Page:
Are improved access to health and education the best paths to development? Is this actually the real
question? Maybe we think that access to better health and education is important per se, because they expand the possibilities of each one to achieve their own individual goals. In that case, how
can we make sure that eveybody has access to them? In India, 95% of the children have access to a school within half a mile or so (BD, 2011). Why is India's literacy rate only of around 85%?
Primary school education is free in Uganda, however, primary school completion is only of about 50%.
- Chapters 8, and 9 in Development Economics (Debraj Ray)
- Chapters 4 and 5 in Banerjee, Abhijit V. and Esther Duflo (2012) Poor Economics, Penguin Books (pp.: 71-129)
- Chapter 8 in Sen (1999) Development as Freedom, OUP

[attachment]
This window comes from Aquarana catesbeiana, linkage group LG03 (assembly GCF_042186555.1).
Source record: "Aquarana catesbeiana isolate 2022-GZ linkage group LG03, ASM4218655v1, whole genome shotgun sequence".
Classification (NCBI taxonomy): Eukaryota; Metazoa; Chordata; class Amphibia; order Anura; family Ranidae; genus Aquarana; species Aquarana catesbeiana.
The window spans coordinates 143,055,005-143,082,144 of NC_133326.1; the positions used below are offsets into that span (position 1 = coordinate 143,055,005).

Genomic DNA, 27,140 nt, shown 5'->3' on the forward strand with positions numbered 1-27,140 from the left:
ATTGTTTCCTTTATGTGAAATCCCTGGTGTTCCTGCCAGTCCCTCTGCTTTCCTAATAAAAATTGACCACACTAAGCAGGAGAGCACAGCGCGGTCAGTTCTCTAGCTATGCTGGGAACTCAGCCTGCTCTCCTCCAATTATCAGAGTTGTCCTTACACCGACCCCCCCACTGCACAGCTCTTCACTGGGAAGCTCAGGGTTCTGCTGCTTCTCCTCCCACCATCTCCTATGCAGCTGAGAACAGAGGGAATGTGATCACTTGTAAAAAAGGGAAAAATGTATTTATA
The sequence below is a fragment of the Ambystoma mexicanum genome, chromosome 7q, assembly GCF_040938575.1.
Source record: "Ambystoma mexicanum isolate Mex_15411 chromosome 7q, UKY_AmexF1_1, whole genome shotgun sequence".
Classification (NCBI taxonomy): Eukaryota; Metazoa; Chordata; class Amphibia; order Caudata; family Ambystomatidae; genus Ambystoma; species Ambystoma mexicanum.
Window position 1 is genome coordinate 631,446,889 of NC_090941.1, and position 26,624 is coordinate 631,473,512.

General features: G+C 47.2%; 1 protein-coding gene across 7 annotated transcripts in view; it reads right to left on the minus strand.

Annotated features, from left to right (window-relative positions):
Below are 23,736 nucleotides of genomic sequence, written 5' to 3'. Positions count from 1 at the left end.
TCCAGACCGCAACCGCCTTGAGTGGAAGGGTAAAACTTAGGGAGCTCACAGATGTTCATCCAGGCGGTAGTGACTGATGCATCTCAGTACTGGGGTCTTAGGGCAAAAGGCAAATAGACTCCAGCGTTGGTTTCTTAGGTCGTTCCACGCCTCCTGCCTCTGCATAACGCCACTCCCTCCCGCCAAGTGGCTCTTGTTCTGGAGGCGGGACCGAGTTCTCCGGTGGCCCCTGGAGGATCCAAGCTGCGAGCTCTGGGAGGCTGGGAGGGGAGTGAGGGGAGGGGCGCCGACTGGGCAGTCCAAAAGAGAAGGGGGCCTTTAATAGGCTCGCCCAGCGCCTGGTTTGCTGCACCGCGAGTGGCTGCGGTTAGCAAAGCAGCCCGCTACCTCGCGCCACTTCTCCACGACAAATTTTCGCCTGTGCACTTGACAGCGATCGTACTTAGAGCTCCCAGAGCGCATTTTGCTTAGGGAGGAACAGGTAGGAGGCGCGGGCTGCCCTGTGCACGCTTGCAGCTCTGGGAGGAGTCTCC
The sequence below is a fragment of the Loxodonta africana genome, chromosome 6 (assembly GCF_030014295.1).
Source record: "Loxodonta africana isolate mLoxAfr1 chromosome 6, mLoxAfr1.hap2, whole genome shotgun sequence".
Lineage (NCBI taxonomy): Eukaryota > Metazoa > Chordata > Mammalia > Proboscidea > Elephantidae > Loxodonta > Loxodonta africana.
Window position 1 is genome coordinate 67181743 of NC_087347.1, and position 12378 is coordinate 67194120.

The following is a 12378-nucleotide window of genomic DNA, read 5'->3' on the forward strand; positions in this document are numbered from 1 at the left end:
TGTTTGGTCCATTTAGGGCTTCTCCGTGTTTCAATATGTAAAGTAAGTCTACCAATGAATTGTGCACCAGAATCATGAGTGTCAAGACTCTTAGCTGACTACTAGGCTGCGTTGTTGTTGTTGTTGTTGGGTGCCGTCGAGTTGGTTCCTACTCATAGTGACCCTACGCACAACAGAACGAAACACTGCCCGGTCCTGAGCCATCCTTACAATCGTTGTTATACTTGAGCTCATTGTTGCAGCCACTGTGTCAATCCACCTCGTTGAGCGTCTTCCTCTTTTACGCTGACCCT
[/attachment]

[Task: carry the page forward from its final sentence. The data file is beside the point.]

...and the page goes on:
- Bloom, David E. (2005), "Education, Health, and Development", American Academy of Arts and Science Publications
- Chapter 4, and 5, in William Easterly (2001), The Elusive Quest for Growth (pp: 71-99)
- Becker, Sascha and Ludger Woessmann, "Was
Weber wrong? A human capital theory of Protestant Economic History", Quarterly Journal of Economics
- Card, David (2001), "Estimating the return to schooling: progress on some persistent economic problems", American Economic Review, vol. 69 (5)
- Glaeser, Edward L, Rafael LaPorta, Florencio López-de-Silanes, and Andrei Shleifer (2004), “Do Institutions Cause Growth?” Journal of Economic Growth 9 (3): 271-303
"Education is the Best Contraceptive" Discuss
Why does public education provision remain a focus of international and domestic development policies, despite limited evidence of aggregate returns to education and increasing evidence of inefficiencies in public service delivery?
"Education is a good investment, not just for the individual, but for the society as a whole." Discuss